The filet center of the blanket is now finished, although it looks more like a “big, fat rose” than a long-stemmed beauty! Other than the problem between my brain and the new stitches I encountered, it went well. I had to ignore my brain saying “2 ch, 1 dc” make a space and just follow the chart exactly; on some rows it was a surprise when the stitch count worked out! Since it was 44 spaces wide and 61 rows tall, I expected it to end up taller than wide, and it is but not very much. Seems like I forgot to take into account that (at least for me) 2 strands of soft thread worked together has a lot more of a yarn behavior than ordinary thread; yarn has a lot more spring and will stretch while being worked but relax when it’s left alone again.
But we’ll work with what we have, because I’m not frogging now! I’m almost finished with a row of sc around the piece to give me some “real” stitches to work into; it also gives me a chance to see how I need to adjust the stitches and the first decision was alternating 2sc and 3sc in the ends of the rows instead of 3 sc in each end. Previous experience has taught me that 3 stitches in the ends of the rows can result in a ripple effect along the side of the piece because of too many stitches on the side. It definitely looks better this way, and I think the weight of the border will sort of block out any remaining ripple. The top and bottom have 3 sc in each space, and the corners have 3sc in each. After the sc row is finished, I’m considering maybe a few rows of checkerboard will look good as a sort of frame for the rose. I’m afraid that if I do solid dc all around it will start to ruffle, and open blocks might draw up the sides of the border.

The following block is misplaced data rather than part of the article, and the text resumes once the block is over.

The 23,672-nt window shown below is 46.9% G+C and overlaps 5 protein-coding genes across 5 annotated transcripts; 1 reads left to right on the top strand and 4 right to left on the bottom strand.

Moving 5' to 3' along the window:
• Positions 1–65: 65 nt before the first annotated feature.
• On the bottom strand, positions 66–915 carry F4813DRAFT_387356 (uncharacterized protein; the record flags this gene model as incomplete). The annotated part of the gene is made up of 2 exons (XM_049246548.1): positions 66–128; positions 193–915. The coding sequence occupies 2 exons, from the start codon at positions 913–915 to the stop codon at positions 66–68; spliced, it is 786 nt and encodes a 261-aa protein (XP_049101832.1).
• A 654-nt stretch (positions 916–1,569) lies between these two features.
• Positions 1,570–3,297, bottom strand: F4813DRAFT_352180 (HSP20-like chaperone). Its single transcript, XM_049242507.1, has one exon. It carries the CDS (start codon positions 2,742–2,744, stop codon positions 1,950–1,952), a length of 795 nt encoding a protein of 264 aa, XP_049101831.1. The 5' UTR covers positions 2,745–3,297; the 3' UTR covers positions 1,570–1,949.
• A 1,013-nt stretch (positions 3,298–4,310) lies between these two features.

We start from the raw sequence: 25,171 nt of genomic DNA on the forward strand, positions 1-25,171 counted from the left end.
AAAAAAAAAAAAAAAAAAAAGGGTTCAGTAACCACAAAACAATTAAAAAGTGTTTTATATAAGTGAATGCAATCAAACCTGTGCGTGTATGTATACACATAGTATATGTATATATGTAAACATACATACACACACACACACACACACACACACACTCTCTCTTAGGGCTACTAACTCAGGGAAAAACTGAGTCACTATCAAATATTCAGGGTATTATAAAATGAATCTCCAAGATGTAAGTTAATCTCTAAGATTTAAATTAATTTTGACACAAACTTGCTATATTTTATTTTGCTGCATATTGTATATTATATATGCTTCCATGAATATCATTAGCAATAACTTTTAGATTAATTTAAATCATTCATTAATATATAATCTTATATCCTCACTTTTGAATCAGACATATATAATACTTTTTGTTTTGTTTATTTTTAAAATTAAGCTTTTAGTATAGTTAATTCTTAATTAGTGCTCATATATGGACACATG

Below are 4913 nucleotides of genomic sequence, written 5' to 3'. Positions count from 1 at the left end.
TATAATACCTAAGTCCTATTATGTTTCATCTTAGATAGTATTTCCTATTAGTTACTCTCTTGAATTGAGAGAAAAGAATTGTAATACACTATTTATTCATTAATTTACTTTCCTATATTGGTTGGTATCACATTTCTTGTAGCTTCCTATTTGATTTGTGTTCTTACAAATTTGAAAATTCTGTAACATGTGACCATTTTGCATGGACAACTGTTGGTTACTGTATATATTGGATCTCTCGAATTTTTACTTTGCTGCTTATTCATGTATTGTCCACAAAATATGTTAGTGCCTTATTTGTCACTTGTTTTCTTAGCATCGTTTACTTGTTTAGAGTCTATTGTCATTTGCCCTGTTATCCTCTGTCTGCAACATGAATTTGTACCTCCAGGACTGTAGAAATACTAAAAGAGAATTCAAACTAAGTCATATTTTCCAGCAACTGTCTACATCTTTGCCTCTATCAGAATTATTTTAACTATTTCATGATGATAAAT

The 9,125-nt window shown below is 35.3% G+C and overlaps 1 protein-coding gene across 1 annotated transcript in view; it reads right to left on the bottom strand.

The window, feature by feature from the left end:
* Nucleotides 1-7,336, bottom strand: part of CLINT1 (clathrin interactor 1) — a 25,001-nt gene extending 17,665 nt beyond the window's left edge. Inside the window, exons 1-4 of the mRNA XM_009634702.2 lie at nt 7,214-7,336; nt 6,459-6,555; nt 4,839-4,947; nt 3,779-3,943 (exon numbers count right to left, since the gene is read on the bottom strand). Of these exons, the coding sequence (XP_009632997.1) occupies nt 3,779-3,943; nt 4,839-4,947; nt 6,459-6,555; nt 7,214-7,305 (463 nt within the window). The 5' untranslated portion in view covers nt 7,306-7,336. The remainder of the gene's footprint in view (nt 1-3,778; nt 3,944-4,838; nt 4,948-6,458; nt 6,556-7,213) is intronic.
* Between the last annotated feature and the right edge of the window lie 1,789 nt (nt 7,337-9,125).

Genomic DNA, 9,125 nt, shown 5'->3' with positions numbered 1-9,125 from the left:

One other trick that I (and a lot of other crocheters) use is to place a marker on every 10th row of the piece, because I know I’m going to lose my count and have to count back. I also took a red pen and drew a line between every 5th and 6th row even though there was one marking every 10th line.